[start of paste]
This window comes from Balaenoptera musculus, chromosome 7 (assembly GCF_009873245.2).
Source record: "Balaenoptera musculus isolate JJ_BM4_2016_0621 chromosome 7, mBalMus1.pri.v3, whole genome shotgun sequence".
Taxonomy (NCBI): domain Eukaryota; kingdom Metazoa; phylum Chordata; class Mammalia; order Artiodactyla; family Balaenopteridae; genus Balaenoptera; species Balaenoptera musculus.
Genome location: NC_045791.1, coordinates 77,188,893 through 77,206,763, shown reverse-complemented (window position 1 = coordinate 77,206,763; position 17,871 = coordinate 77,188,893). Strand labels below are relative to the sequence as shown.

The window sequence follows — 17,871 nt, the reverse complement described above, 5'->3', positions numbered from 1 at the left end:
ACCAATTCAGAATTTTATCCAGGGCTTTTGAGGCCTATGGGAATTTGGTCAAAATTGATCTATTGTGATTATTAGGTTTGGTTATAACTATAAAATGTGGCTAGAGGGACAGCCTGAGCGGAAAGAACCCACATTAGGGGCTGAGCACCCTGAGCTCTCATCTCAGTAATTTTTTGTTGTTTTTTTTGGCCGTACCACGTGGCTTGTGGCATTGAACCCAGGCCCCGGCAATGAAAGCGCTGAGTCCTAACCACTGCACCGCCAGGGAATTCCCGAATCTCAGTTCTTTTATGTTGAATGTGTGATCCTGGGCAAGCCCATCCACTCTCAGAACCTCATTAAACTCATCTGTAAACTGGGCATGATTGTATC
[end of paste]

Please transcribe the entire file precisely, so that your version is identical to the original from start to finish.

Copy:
This window comes from Balaenoptera musculus, chromosome 7 (assembly GCF_009873245.2).
Source record: "Balaenoptera musculus isolate JJ_BM4_2016_0621 chromosome 7, mBalMus1.pri.v3, whole genome shotgun sequence".
Taxonomy (NCBI): domain Eukaryota; kingdom Metazoa; phylum Chordata; class Mammalia; order Artiodactyla; family Balaenopteridae; genus Balaenoptera; species Balaenoptera musculus.
Genome location: NC_045791.1, coordinates 77,188,893 through 77,206,763, shown reverse-complemented (window position 1 = coordinate 77,206,763; position 17,871 = coordinate 77,188,893). Strand labels below are relative to the sequence as shown.

The window sequence follows — 17,871 nt, the reverse complement described above, 5'->3', positions numbered from 1 at the left end:
ACCAATTCAGAATTTTATCCAGGGCTTTTGAGGCCTATGGGAATTTGGTCAAAATTGATCTATTGTGATTATTAGGTTTGGTTATAACTATAAAATGTGGCTAGAGGGACAGCCTGAGCGGAAAGAACCCACATTAGGGGCTGAGCACCCTGAGCTCTCATCTCAGTAATTTTTTGTTGTTTTTTTTGGCCGTACCACGTGGCTTGTGGCATTGAACCCAGGCCCCGGCAATGAAAGCGCTGAGTCCTAACCACTGCACCGCCAGGGAATTCCCGAATCTCAGTTCTTTTATGTTGAATGTGTGATCCTGGGCAAGCCCATCCACTCTCAGAACCTCATTAAACTCATCTGTAAACTGGGCATGATTGTATC